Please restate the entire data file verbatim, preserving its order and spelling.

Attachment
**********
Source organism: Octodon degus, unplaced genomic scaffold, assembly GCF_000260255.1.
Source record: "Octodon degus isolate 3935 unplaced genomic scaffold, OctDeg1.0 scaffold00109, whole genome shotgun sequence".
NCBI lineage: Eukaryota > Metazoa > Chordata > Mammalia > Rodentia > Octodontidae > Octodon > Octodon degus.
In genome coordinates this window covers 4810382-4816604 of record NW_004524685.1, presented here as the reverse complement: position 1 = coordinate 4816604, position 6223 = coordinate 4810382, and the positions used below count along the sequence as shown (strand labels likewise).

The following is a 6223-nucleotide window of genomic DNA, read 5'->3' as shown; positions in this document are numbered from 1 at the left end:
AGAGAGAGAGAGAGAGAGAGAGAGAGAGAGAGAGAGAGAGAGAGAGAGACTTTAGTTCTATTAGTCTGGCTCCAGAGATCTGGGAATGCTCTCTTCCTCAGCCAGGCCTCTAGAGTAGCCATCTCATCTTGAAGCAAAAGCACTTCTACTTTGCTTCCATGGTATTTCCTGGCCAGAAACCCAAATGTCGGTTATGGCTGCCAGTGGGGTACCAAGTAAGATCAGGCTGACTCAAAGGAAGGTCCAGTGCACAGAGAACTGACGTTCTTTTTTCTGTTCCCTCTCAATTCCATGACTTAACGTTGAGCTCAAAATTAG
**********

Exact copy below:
Source organism: Octodon degus, unplaced genomic scaffold, assembly GCF_000260255.1.
Source record: "Octodon degus isolate 3935 unplaced genomic scaffold, OctDeg1.0 scaffold00109, whole genome shotgun sequence".
NCBI lineage: Eukaryota > Metazoa > Chordata > Mammalia > Rodentia > Octodontidae > Octodon > Octodon degus.
In genome coordinates this window covers 4810382-4816604 of record NW_004524685.1, presented here as the reverse complement: position 1 = coordinate 4816604, position 6223 = coordinate 4810382, and the positions used below count along the sequence as shown (strand labels likewise).

The following is a 6223-nucleotide window of genomic DNA, read 5'->3' as shown; positions in this document are numbered from 1 at the left end:
AGAGAGAGAGAGAGAGAGAGAGAGAGAGAGAGAGAGAGAGAGAGAGAGACTTTAGTTCTATTAGTCTGGCTCCAGAGATCTGGGAATGCTCTCTTCCTCAGCCAGGCCTCTAGAGTAGCCATCTCATCTTGAAGCAAAAGCACTTCTACTTTGCTTCCATGGTATTTCCTGGCCAGAAACCCAAATGTCGGTTATGGCTGCCAGTGGGGTACCAAGTAAGATCAGGCTGACTCAAAGGAAGGTCCAGTGCACAGAGAACTGACGTTCTTTTTTCTGTTCCCTCTCAATTCCATGACTTAACGTTGAGCTCAAAATTAG